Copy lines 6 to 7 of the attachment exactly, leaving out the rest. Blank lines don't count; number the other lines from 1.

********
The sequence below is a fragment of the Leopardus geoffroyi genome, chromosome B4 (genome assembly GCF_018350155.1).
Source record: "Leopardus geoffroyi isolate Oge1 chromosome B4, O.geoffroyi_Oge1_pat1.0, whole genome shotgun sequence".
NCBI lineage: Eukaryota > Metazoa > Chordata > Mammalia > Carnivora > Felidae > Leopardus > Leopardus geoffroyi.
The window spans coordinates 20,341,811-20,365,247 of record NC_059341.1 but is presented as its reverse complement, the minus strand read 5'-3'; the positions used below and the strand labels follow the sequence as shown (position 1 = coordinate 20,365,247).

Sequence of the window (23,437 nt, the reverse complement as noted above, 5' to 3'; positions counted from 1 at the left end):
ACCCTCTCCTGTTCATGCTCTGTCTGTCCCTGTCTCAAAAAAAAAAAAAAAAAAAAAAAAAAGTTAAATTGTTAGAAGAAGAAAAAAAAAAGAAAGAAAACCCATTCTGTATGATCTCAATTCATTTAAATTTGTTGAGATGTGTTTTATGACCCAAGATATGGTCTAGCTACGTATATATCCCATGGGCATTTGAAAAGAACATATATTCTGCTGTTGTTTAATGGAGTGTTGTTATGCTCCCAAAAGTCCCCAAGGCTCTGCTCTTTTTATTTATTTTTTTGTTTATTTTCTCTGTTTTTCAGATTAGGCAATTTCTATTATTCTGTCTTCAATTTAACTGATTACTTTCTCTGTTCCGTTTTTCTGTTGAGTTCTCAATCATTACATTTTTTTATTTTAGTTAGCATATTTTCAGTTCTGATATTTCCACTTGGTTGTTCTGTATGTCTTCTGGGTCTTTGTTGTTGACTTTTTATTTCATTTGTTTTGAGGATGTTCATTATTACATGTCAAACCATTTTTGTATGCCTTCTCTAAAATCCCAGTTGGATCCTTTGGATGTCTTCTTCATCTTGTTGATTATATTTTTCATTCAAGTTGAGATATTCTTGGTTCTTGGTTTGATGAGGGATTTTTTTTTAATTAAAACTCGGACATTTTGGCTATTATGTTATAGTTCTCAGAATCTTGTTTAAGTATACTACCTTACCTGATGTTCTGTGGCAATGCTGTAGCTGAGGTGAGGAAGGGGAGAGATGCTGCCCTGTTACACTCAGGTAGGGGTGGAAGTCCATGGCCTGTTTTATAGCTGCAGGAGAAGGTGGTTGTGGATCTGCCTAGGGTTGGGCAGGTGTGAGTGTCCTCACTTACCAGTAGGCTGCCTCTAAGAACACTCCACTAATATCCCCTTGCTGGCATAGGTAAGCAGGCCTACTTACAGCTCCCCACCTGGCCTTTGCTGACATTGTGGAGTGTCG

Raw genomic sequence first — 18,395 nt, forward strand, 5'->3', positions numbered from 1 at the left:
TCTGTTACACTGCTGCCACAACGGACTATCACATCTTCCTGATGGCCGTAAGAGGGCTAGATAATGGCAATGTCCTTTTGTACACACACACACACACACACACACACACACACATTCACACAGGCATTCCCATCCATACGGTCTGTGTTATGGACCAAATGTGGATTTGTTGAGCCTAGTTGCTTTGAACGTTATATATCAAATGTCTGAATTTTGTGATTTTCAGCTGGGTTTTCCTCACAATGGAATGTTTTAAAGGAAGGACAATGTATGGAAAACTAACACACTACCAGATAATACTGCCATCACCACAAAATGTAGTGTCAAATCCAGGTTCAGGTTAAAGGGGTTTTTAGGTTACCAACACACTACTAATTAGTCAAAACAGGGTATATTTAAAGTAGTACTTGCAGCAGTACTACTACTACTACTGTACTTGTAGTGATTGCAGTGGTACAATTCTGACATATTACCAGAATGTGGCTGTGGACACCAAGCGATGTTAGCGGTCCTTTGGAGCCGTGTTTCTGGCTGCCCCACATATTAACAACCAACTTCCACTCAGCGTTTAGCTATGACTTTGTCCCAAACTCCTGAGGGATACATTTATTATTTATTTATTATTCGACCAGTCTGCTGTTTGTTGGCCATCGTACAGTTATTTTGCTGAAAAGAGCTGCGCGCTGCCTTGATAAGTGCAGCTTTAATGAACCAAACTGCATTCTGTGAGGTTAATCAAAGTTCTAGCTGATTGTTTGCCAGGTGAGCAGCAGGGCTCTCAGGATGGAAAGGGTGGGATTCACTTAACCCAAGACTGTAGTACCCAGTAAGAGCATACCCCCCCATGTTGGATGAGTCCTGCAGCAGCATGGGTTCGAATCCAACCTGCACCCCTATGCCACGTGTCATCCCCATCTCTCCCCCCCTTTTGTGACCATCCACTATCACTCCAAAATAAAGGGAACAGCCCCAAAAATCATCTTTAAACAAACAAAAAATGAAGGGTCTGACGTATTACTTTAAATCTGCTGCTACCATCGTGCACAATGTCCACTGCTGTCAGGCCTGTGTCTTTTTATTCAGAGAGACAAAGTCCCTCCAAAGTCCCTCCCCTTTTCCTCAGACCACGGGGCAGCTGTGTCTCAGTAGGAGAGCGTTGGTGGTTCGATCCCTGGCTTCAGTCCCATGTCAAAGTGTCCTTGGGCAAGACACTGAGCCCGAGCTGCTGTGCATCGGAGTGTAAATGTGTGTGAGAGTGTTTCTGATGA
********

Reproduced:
ACCCTCTCCTGTTCATGCTCTGTCTGTCCCTGTCTCAAAAAAAAAAAAAAAAAAAAAAAAAAGTTAAATTGTTAGAAGAAGAAAAAAAAAAGAAAGAAAACCCATTCTGTATGATCTCAATTCATTTAAATTTGTTGAGATGTGTTTTATGACCCAAGATATGGTCTAGCTACGTATATATCCCATGGGCATTTGAAAAGAACATATATTCTGCTGTTGTTTAATGGAGTGTTGTTATGCTCCCAAAAGTCCCCAAGGCTCTGCTCTTTTTATTTATTTTTTTGTTTATTTTCTCTGTTTTTCAGATTAGGCAATTTCTATTATTCTGTCTTCAATTTAACTGATTACTTTCTCTGTTCCGTTTTTCTGTTGAGTTCTCAATCATTACATTTTTTTATTTTAGTTAGCATATTTTCAGTTCTGATATTTCCACTTGGTTGTTCTGTATGTCTTCTGGGTCTTTGTTGTTGACTTTTTATTTCATTTGTTTTGAGGATGTTCATTATTACATGTCAAACCATTTTTGTATGCCTTCTCTAAAATCCCAGTTGGATCCTTTGGATGTCTTCTTCATCTTGTTGATTATATTTTTCATTCAAGTTGAGATATTCTTGGTTCTTGGTTTGATGAGGGATTTTTTTTTAATTAAAACTCGGACATTTTGGCTATTATGTTATAGTTCTCAGAATCTTGTTTAAGTATACTACCTTACCTGATGTTCTGTGGCAATGCTGTAGCTGAGGTGAGGAAGGGGAGAGATGCTGCCCTGTTACACTCAGGTAGGGGTGGAAGTCCATGGCCTGTTTTATAGCTGCAGGAGAAGGTGGTTGTGGATCTGCCTAGGGTTGGGCAGGTGTGAGTGTCCTCACTTACCAGTAGGCTGCCTCTAAGAACACTCCACTAATATCCCCTTGCTGGCATAGGTAAGCAGGCCTACTTACAGCTCCCCACCTGGCCTTTGCTGACATTGTGGAGTGTCG

Raw genomic sequence first — 18,395 nt, forward strand, 5'->3', positions numbered from 1 at the left: